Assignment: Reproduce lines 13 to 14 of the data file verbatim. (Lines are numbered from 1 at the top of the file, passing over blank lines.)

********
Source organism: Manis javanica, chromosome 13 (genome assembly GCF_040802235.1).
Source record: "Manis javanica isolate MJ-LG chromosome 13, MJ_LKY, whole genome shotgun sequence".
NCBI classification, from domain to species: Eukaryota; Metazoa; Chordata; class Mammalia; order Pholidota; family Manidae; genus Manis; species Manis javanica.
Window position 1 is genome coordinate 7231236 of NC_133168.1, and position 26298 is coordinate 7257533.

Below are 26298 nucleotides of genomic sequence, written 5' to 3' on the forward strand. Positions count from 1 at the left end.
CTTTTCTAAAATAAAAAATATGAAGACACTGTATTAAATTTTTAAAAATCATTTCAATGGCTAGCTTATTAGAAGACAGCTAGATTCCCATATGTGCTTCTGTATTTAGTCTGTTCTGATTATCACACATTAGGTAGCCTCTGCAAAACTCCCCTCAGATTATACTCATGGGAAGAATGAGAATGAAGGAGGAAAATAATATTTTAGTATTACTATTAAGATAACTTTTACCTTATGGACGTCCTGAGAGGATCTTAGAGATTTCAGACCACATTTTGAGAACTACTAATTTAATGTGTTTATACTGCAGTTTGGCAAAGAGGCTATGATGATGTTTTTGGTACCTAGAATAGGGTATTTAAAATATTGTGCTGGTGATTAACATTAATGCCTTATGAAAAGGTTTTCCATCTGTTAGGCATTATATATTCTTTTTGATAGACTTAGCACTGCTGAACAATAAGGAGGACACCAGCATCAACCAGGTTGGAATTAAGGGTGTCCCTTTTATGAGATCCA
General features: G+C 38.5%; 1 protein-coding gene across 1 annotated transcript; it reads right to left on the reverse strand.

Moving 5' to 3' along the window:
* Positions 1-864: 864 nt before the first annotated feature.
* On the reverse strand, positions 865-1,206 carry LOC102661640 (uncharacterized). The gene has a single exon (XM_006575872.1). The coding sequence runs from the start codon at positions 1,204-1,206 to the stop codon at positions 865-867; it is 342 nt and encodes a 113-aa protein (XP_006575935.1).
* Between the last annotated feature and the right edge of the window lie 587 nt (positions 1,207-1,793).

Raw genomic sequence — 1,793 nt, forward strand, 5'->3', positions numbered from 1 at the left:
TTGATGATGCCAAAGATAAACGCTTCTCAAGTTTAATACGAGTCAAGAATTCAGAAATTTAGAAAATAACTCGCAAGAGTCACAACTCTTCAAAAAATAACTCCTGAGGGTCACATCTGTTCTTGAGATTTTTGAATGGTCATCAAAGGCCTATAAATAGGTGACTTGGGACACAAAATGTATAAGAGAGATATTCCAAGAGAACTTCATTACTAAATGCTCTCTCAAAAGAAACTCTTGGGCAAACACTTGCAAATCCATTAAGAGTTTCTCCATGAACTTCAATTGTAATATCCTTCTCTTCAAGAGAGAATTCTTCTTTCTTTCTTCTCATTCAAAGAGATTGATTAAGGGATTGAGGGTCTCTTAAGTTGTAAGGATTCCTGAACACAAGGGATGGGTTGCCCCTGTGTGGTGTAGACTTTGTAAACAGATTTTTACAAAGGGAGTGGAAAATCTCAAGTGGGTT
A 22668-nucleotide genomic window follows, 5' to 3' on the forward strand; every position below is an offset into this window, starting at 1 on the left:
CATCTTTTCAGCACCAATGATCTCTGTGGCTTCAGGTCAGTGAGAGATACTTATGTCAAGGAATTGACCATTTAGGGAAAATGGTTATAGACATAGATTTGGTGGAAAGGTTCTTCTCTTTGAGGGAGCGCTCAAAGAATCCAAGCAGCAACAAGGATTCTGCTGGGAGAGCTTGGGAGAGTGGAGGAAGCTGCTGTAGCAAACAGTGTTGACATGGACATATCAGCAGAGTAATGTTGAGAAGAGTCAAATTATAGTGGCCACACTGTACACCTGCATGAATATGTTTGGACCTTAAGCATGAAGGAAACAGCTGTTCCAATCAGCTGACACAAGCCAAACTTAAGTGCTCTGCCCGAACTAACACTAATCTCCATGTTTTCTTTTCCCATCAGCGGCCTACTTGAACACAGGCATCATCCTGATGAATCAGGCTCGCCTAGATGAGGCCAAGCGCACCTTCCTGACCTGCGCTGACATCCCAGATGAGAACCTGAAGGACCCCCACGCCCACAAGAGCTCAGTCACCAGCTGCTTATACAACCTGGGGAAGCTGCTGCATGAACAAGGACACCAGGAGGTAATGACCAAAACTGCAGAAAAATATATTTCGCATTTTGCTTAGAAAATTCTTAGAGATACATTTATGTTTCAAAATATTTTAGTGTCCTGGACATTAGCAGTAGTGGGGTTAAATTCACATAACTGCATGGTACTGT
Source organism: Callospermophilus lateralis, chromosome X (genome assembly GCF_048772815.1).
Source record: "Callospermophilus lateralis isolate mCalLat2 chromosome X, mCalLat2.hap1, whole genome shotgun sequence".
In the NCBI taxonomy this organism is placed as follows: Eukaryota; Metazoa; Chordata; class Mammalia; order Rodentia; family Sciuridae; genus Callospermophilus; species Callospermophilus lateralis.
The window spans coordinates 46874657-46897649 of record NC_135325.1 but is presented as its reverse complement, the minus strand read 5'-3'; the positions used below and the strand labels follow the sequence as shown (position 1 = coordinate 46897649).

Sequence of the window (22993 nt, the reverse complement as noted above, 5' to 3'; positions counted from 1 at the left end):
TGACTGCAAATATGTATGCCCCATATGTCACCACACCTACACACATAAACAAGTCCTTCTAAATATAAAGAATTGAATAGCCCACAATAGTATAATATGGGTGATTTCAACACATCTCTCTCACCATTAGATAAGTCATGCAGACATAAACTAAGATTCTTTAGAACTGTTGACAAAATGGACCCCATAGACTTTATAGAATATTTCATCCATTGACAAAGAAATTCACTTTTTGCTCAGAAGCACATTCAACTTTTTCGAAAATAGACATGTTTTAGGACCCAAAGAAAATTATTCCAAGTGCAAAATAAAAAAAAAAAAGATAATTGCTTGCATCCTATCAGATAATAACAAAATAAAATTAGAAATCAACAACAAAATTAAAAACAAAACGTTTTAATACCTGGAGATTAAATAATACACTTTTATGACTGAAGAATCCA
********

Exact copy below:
TTGATGATGCCAAAGATAAACGCTTCTCAAGTTTAATACGAGTCAAGAATTCAGAAATTTAGAAAATAACTCGCAAGAGTCACAACTCTTCAAAAAATAACTCCTGAGGGTCACATCTGTTCTTGAGATTTTTGAATGGTCATCAAAGGCCTATAAATAGGTGACTTGGGACACAAAATGTATAAGAGAGATATTCCAAGAGAACTTCATTACTAAATGCTCTCTCAAAAGAAACTCTTGGGCAAACACTTGCAAATCCATTAAGAGTTTCTCCATGAACTTCAATTGTAATATCCTTCTCTTCAAGAGAGAATTCTTCTTTCTTTCTTCTCATTCAAAGAGATTGATTAAGGGATTGAGGGTCTCTTAAGTTGTAAGGATTCCTGAACACAAGGGATGGGTTGCCCCTGTGTGGTGTAGACTTTGTAAACAGATTTTTACAAAGGGAGTGGAAAATCTCAAGTGGGTT
A 22668-nucleotide genomic window follows, 5' to 3' on the forward strand; every position below is an offset into this window, starting at 1 on the left: